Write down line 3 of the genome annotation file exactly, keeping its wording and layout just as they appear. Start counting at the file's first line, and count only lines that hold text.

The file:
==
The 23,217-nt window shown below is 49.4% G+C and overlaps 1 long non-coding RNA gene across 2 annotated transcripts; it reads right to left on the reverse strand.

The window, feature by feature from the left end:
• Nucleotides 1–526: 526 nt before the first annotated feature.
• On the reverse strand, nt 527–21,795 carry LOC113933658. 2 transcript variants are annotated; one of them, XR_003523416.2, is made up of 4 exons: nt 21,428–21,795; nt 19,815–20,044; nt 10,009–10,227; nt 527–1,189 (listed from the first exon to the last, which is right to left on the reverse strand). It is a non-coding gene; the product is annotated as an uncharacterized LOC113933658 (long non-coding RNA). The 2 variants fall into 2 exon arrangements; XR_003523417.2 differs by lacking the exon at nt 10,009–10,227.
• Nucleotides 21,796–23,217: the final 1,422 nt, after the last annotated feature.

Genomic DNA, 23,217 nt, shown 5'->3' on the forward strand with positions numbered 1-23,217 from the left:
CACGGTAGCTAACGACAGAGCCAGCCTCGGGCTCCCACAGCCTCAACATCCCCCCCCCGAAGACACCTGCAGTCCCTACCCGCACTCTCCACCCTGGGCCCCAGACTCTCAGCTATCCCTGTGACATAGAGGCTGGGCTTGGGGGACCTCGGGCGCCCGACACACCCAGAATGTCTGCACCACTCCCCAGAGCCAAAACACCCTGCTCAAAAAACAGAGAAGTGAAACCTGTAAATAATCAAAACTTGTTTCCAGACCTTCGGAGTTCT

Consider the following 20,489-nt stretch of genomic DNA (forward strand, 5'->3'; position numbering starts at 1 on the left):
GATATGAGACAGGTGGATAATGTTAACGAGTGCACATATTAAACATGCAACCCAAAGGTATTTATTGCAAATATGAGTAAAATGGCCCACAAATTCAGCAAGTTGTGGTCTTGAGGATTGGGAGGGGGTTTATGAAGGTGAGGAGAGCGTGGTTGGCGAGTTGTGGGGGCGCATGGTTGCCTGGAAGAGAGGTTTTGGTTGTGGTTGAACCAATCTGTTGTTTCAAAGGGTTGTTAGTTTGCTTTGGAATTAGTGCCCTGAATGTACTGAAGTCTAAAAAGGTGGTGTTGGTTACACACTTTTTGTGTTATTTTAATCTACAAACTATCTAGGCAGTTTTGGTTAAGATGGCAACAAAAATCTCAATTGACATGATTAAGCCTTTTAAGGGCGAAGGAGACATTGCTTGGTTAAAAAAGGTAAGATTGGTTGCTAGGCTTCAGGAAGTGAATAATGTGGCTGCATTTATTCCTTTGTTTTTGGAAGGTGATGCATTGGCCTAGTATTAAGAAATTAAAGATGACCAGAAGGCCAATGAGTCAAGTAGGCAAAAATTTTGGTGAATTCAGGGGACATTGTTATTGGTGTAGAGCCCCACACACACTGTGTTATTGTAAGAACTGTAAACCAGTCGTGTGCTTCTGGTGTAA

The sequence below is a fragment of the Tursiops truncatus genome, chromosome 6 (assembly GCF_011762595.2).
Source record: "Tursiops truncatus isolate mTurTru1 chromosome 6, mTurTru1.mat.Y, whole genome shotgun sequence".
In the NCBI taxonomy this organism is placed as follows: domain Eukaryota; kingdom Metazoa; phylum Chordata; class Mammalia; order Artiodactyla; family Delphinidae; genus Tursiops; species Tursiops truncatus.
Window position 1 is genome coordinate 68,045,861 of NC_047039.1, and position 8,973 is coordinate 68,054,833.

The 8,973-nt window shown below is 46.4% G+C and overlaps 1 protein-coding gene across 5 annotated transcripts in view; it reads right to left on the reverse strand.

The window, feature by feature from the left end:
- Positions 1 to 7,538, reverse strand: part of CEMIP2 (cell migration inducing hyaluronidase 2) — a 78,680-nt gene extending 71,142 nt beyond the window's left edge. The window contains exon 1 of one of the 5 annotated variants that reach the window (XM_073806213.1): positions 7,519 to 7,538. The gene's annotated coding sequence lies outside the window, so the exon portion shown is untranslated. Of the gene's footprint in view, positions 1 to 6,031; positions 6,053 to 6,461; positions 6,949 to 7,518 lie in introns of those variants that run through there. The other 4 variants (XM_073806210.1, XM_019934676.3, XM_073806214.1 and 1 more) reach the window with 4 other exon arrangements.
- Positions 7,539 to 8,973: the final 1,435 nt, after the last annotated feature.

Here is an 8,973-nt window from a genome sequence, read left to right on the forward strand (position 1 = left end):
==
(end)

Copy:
• Nucleotides 1–526: 526 nt before the first annotated feature.